It's Official: China Repeals Term Limits, Allowing Xi To Stay In Power Forever

As expected (and predicted, and propagandized), China's National People's Congress overwhelmingly passed a constitutional amendment to eliminate presidential term limits, paving the way for President Xi Jinping to stay in power after his second term ends in 2023.

The vote was as follows, per the AFP's Joanna Chiu: 2958 in favor, 2 against, 3 abstentions, 1 invalid vote.

As we noted previously, Sunday’s move will make Mr. Xi much more powerful than he already was, and will "dampen any remnants of resistance to his rule", said Zhang Baohui, professor of international affairs at Lingnan University in Hong Kong.

"Once people know he will serve for who knows how long, it will strengthen his power and motivate everybody to bandwagon with him," said Mr. Zhang. "Any rival will think he will be almighty."

In other words, "Dear Leader" has returned.

* * *

This historic shift was predicted by many since last fall, when Xi refused to appoint a successor as his power would begin to wane in a year or two as he entered what would've been a lame duck period for his presidency - the second half of his second term.

At the same party congress, Mr. Xi conspicuously broke with precedent by choosing not to name a pair of much younger officials to the Politburo’s ruling inner circle, the seven-member standing committee, to serve as his heirs-in-waiting. Instead, Mr. Xi chose men — no women — who were closer to his own age or older.

Mr. Xi’s strongman style has been compared to that of the Russian president, Vladimir V. Putin. But even Mr. Putin, who has amassed considerable personal power, did not try to erase his country’s constitutional limit on serving more than two consecutive terms as president as he approached that limit in 2008.

Instead, he arranged for a close adviser with limited personal influence, Dmitri A. Medvedev, to serve as president for a single term while Mr. Putin held the post of prime minister. Mr. Putin then returned to the presidency in 2012, and is running this year for re-election to another term.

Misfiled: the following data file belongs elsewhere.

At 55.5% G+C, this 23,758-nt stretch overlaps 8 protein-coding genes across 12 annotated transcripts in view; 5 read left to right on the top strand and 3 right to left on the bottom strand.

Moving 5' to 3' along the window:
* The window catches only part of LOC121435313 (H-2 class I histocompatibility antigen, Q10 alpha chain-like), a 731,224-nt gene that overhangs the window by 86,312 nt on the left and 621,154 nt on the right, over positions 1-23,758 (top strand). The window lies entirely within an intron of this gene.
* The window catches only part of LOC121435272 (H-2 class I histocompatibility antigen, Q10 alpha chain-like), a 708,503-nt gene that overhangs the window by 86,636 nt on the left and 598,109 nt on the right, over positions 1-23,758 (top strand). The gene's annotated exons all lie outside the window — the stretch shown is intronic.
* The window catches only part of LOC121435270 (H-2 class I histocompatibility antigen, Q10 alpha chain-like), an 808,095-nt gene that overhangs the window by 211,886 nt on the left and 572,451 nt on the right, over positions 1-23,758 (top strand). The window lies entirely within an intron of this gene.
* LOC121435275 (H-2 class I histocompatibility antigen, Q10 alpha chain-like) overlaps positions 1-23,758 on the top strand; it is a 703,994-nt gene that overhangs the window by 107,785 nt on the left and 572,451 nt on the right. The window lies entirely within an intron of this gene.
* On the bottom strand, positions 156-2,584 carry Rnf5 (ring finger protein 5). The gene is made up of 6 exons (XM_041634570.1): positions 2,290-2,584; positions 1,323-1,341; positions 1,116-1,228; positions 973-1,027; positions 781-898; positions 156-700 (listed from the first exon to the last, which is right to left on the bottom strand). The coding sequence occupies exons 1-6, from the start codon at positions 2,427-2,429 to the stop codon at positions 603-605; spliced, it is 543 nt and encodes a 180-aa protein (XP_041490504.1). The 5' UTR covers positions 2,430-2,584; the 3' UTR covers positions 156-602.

Mr. Xi may now have even greater power, and the question will be how he chooses to use it.

"Xi Jinping is susceptible to making big mistakes because there are now almost no checks or balances," said Willy Lam, an adjunct professor at the Chinese University of Hong Kong who is the author of a biography of Mr. Xi in 2015. "Essentially, he has become emperor for life."

In another Xi-approved break with tradition, Wang Qishan, a close ally of the president's who helped carry out Xi's campaign against corruption and disloyalty in the party, appears set to return to power as vice president. Wang, 69, stepped down from a party position last year because of his age.

In kneejerk response, some China commentators had rather harsh words for the dramatic change, with WSJ commentator Li Yuan noting that:

"even though this has been talked about for a few years, it still feels like one man’s Pearl Harbor attack on the whole country."

And as Axios' Bill Bishop writes, rather ominously,

Xi is working to obliterate any boundaries between party and state and to reinsert the Communist Party of China (CPC) into all aspects of China's economy and society - all while ensuring he's the unchallenged embodiment of the CPC. The end result will be Xi's complete dominion over all parts of Chinese government and society.

However, GoldMoney's Alasdair Macleod has a slightly different view of this move:

The days when China was the cheapest cost-base for labour in manufacturing are over. Manufacturing for export markets is being increasingly mechanised, lowering unit costs and releasing labour for future expansion in other higher-value industries. The Communist party’s plans include the upgrading of infrastructure and the transition of the economy towards serving the growing middle classes.

Together with proposals to extend her own industrial revolution into the wider Asian landmass, the full transition will probably take up to twenty years.

This is the reason, according to the better-informed China experts, that the National Party Congress currently being held is doing away with the limit on the duration of Xi’s presidency, so that he can complete the plans of which he is the principal architect.

It is not, as reported in Western media, only the glory for Xi of being a dictator for life.

This year’s NPC, in granting Xi the facility to oversee his plans, fully endorses them and their progress. The move away from depending on cheap exports to America and elsewhere is likely to gain momentum, reducing the relative importance of Trump’s tariffs. Instead, China is creating what amounts to a large free trade area throughout Asia with her partners in the Shanghai Cooperation Organisation.

Why should you care about China's seemingly totalitarian shift? Mike Krieger concludes poignantly: